Every time a state legislator casts a vote in Springfield, you want to believe he or she is doing what’s best for you, not for some campaign donor, lobbyist or business associate.
That’s why we elect them — to do the people’s business, first and always.
But in Illinois, as in other states where serving in the legislature is a part-time gig and almost everybody has another job, conflicts of interest are part of the DNA of the legislative process, even when lawmakers take care to abide by the rules of ethics. When so many legislators wear a second hat, quite frequently as lawyers, their loyalty to you, their constituents, gets put to the test.
A case study in how that works was offered in Sunday’s Sun-Times by reporters Robert Herguth and Tim Novak, who examined the ethical conflicts faced by state Sen. Don Harmon, who is a lawyer. Harmon may not have violated any Senate rules, the Sun-Times found, but that’s hardly the end of the matter. The rules themselves are inadequate, perhaps inevitably so, failing to account for all the indirect ways political influence works in the real world.
Ultimately, short of prohibiting legislators from holding second jobs in any number of professional fields, the only sure-fire safeguard for ethical behavior, by Harmon and other legislators, is personal integrity. At the heart of clean government is not just good rules, but good people. We’ll just have to hope that Harmon, in a state known for crooked politicians, is one of those good people.
Harmon is one of seven partners in a law firm, Burke Burns & Pinelli, that does a significant amount of legal work for state agencies, local governments and government workers’ pension funds. He says he does not handle any of this sort of legal work for the firm, nor does he financially benefit from it. His total pay from the firm, he says, is less than the governor’s $177,412 annual salary, which is the cap on his pay under Illinois ethics law because his firm gets state business.
But you can see the problem. It’s silly to pretend to a distinction between what’s good for Harmon’s law firm and what’s good for Harmon. Over time, the success of a firm is good for every partner, regardless of who gets paid what in the short-run. And it’s standard procedure in Illinois for people looking for clout in Springfield to do business with a firm that has the best political connections, such as a partner who also is a powerful legislator. That would explain how House Speaker Mike Madigan got rich.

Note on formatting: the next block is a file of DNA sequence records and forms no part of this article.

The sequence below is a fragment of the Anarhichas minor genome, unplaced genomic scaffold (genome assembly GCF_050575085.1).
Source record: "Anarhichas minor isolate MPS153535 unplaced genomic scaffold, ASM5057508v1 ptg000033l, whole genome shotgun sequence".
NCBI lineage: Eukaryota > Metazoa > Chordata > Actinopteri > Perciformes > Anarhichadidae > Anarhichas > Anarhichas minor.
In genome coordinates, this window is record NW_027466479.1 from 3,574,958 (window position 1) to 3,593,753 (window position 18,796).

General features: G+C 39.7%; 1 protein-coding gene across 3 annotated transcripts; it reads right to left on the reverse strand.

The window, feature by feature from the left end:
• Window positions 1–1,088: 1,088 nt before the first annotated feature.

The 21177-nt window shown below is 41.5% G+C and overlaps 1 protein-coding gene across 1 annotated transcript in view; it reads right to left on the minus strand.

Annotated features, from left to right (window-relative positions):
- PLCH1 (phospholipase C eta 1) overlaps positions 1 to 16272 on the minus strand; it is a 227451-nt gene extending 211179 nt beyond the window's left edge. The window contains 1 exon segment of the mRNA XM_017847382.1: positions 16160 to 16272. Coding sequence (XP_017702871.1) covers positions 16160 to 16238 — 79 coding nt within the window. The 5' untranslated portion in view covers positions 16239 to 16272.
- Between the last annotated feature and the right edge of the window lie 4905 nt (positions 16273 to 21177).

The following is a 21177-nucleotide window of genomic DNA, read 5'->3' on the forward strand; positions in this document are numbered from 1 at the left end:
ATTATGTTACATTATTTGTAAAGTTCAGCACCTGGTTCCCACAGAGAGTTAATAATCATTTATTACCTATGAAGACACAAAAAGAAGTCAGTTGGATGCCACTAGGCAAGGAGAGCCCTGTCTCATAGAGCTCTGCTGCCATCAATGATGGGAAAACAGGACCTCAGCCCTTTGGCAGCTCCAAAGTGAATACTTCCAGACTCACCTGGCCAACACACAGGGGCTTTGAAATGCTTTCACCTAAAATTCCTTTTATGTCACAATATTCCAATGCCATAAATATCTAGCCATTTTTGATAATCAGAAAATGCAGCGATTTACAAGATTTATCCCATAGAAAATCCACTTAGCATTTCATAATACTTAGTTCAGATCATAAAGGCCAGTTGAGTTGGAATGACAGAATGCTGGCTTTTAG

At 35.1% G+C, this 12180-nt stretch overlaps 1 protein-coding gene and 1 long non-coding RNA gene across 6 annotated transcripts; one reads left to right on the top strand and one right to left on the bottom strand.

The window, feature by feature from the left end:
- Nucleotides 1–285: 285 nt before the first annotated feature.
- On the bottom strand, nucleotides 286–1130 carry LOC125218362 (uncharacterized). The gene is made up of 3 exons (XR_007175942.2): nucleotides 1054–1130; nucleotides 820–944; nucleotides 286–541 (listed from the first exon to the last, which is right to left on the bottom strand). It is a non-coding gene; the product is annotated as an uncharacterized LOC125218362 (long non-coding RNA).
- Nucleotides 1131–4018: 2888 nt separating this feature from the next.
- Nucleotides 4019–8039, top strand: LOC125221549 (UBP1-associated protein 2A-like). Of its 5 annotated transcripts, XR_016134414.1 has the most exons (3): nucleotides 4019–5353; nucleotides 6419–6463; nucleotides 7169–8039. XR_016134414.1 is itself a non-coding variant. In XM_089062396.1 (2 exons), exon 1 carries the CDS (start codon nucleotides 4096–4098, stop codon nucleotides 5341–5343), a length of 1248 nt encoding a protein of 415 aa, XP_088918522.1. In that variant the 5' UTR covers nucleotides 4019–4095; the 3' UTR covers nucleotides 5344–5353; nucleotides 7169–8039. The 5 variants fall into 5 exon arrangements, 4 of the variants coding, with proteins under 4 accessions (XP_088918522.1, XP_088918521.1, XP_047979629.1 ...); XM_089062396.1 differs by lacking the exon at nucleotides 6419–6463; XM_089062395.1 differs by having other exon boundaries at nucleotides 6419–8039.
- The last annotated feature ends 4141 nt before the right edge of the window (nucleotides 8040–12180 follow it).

So when we learn that Harmon’s law firm handles legal services for two of the biggest pension funds for City of Chicago retirees, we find it troubling that he himself cast a vote last year in favor of a bill that set new funding levels for one of the funds. Harmon’s explanation for not recusing himself — that the board of the pension fund had not taken a position on the bill — is beside the point. This is a conflict of interest with, at best, a single degree of separation.
A fair question then: Did Harmon vote in what he saw as your best interests, as a taxpayer in Illinois? Or in the pension fund’s best interests? You can’t even know.
Our purpose here is not to beat up on Harmon, who is thought to be among the more diligent and informed legislators in Springfield. Dozens of others senators and representatives, working also as lawyers or insurance brokers or business executives, regularly face conflicts of interest not addressed by the written ethics rules.
Our purpose is to call attention to the problem. Because it hides in plain sight.
It might help if Illinois had a legislative inspector general. This person would have the authority to rule whether legislators are at least complying with existing ethics rules.
But that post, to nobody’s surprise, has been left vacant for more than two years.
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